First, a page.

KHARTOUM (Sudanow) - Generally, al-Tuggaba is a place where firewood is burned to give light. But the al-Tuggaba has other definitions. It is a huge bonfire that travelers can see from a distance at night and realize that “well, here is a place for shelter and food.”
The al-Tuggaba has been associated with Koran khalwas (schools or seminaries) where children can live and master the Koran and its sciences. When one hears the word tuggaba, he will instantly draw the mental picture of a huge fire surrounded with Koran learners and where the smell of hot porridge engulfs the place.
The Tuggaba tradition dates back to the days of the Sinnar Sultanate, Sudan’s first Islamic state that came into being in the year 1504 in the vicinity of today’s city of Sinnar. The Islamic Cooperation Organization (ICO) this year named Sinnar as the Capital of Islamic Culture, an annual festival organized by the ICO, each time in a different country.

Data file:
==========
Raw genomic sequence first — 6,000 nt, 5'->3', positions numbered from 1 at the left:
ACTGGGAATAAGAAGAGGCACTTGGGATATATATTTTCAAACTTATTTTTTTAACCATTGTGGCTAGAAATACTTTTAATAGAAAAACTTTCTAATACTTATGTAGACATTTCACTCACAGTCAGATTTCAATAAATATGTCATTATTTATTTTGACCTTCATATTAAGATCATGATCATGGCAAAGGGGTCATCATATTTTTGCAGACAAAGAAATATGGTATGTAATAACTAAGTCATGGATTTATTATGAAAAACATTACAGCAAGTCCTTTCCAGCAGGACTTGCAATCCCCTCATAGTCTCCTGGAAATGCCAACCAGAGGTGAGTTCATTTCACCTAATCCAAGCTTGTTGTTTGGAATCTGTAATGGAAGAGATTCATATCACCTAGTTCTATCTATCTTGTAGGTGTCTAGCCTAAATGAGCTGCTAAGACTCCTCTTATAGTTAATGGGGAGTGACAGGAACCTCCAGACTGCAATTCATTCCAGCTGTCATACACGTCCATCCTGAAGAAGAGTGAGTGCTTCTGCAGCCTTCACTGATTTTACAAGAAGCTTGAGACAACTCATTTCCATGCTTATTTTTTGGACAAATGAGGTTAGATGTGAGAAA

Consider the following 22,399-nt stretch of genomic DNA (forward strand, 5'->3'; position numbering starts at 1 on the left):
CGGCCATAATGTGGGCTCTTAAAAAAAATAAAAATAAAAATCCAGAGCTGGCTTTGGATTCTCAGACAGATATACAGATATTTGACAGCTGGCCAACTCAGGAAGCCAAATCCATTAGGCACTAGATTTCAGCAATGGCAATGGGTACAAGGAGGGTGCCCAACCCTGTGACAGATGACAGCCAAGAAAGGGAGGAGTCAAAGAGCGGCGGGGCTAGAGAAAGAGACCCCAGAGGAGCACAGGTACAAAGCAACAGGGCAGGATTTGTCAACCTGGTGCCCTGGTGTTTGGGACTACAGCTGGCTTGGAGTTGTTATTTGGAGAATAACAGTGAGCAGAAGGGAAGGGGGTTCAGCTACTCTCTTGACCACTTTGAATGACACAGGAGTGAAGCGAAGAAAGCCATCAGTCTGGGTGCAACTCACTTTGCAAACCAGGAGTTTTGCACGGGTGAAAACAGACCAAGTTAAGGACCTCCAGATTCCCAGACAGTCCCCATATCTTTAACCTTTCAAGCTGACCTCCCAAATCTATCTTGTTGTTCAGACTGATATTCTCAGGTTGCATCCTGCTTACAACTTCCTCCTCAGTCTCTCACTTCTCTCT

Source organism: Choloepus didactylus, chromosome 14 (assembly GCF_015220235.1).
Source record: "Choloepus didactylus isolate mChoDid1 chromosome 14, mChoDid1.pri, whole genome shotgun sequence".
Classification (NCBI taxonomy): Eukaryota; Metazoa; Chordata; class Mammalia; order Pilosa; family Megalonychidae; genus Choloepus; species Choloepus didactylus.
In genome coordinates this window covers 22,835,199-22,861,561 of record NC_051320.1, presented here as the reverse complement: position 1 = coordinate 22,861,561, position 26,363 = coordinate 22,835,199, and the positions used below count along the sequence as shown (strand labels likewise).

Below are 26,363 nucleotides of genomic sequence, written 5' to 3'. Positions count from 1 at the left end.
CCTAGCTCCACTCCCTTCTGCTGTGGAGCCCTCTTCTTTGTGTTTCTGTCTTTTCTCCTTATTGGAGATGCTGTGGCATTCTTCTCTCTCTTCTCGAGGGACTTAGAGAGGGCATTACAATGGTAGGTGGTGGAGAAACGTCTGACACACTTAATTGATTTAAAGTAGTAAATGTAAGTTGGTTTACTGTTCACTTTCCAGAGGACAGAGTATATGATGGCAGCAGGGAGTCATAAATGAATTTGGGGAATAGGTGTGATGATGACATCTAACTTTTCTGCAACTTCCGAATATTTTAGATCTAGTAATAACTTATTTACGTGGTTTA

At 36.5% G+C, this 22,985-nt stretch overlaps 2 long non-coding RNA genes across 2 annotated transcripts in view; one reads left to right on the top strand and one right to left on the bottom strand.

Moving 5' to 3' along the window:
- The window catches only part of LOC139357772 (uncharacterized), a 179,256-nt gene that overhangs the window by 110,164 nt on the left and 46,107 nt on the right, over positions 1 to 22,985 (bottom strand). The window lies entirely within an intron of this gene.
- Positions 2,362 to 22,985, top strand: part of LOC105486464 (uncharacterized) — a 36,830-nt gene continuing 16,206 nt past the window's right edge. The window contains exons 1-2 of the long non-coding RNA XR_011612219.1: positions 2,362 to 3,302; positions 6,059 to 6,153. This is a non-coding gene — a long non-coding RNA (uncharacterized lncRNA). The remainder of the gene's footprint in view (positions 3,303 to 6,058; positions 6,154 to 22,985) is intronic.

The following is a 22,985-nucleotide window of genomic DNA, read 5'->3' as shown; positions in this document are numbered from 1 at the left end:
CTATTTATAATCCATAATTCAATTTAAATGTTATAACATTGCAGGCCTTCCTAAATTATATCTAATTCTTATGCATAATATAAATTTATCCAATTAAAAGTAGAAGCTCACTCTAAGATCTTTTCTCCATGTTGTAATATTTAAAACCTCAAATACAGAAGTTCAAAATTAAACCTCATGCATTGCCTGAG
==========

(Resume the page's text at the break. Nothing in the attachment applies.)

The tuggaba of Sheikh al-Ebaid Wad Badur’s maseed in Oumdawanban suburb of Khartoum State has grown higher with the accumulating ashes over the years. Its fire still continues to glow ever since it was first lit in 1847. Even during the rainy season when the flames subside because of rain water, ember continues to glow beneath the thick ashes of the heavy logs of wood. Up to now Koran students continue to collect timber, light this tuggaba and encircle it to read their lessons, nevertheless the electric lights that flood the place. They keep this tradition in memory of the noble Sheikh.
(Excerpts from a Sudanow article to be published later)
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